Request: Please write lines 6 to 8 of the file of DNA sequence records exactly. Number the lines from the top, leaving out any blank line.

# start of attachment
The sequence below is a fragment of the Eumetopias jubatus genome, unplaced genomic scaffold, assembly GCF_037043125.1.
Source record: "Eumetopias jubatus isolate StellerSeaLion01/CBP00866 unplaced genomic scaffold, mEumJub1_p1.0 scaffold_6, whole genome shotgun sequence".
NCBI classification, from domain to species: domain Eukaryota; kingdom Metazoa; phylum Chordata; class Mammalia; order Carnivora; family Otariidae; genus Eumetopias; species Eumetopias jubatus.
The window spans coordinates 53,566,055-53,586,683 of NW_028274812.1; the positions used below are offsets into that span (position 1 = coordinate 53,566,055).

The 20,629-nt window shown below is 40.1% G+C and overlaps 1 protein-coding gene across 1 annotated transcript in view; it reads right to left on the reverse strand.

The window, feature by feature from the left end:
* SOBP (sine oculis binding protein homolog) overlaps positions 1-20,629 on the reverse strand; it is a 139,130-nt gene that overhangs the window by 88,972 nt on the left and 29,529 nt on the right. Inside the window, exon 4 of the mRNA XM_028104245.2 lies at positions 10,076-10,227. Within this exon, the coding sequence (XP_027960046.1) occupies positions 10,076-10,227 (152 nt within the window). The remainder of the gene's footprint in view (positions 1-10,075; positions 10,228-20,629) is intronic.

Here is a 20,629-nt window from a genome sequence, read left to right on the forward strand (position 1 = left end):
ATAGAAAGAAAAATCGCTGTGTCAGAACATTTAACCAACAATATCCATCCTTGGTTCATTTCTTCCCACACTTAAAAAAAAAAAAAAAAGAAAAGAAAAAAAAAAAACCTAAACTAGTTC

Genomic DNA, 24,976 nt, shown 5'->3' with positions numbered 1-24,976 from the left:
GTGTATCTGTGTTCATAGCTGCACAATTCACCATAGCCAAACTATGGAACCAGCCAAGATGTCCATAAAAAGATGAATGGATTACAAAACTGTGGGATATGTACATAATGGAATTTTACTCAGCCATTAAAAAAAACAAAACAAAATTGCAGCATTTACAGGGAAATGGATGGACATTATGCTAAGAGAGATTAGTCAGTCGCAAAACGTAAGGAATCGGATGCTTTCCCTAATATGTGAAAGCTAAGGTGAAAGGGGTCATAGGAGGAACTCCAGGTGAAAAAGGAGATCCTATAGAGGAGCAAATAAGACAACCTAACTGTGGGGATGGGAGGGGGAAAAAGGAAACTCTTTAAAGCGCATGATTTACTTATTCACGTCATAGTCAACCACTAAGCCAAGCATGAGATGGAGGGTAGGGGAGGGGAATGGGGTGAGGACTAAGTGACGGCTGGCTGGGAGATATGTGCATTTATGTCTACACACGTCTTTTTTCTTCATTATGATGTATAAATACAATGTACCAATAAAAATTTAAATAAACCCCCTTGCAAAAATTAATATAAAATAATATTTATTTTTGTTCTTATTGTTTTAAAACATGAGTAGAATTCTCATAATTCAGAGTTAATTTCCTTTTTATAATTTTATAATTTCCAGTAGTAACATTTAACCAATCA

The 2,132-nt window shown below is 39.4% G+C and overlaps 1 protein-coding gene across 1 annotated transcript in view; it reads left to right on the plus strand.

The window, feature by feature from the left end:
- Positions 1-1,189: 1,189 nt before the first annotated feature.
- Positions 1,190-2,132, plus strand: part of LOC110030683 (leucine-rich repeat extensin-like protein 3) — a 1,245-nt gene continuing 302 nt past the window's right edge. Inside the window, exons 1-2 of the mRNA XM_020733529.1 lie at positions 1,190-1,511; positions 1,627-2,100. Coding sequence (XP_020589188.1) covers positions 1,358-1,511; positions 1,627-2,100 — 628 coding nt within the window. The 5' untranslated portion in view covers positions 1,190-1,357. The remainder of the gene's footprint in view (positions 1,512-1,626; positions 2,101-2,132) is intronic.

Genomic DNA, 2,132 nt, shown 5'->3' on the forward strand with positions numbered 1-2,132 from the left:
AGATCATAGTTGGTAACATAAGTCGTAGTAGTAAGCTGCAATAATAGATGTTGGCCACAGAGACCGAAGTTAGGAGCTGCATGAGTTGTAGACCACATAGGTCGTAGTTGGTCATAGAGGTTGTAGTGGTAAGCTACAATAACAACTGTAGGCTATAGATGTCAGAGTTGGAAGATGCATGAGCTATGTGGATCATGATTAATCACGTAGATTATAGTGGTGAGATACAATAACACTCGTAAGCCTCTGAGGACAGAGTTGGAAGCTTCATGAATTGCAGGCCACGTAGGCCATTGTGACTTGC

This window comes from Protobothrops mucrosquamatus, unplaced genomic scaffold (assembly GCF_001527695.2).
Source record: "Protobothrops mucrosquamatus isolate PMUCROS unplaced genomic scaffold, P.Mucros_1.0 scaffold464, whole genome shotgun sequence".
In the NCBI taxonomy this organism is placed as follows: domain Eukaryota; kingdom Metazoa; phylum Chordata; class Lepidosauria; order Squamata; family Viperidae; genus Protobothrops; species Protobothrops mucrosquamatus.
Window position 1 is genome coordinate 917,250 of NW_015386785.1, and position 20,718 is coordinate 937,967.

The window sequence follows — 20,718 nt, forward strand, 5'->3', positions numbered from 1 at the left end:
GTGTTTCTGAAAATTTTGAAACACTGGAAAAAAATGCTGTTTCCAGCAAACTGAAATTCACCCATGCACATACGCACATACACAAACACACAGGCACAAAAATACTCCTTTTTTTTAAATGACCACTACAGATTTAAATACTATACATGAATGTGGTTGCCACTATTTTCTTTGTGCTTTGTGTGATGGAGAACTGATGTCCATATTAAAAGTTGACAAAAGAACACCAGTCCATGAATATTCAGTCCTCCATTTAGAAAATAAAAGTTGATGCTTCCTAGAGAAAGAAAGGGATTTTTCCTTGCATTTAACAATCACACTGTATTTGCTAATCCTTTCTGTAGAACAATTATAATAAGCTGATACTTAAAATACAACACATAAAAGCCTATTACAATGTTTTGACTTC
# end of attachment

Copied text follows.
The window, feature by feature from the left end:
* SOBP (sine oculis binding protein homolog) overlaps positions 1-20,629 on the reverse strand; it is a 139,130-nt gene that overhangs the window by 88,972 nt on the left and 29,529 nt on the right. Inside the window, exon 4 of the mRNA XM_028104245.2 lies at positions 10,076-10,227. Within this exon, the coding sequence (XP_027960046.1) occupies positions 10,076-10,227 (152 nt within the window). The remainder of the gene's footprint in view (positions 1-10,075; positions 10,228-20,629) is intronic.

Here is a 20,629-nt window from a genome sequence, read left to right on the forward strand (position 1 = left end):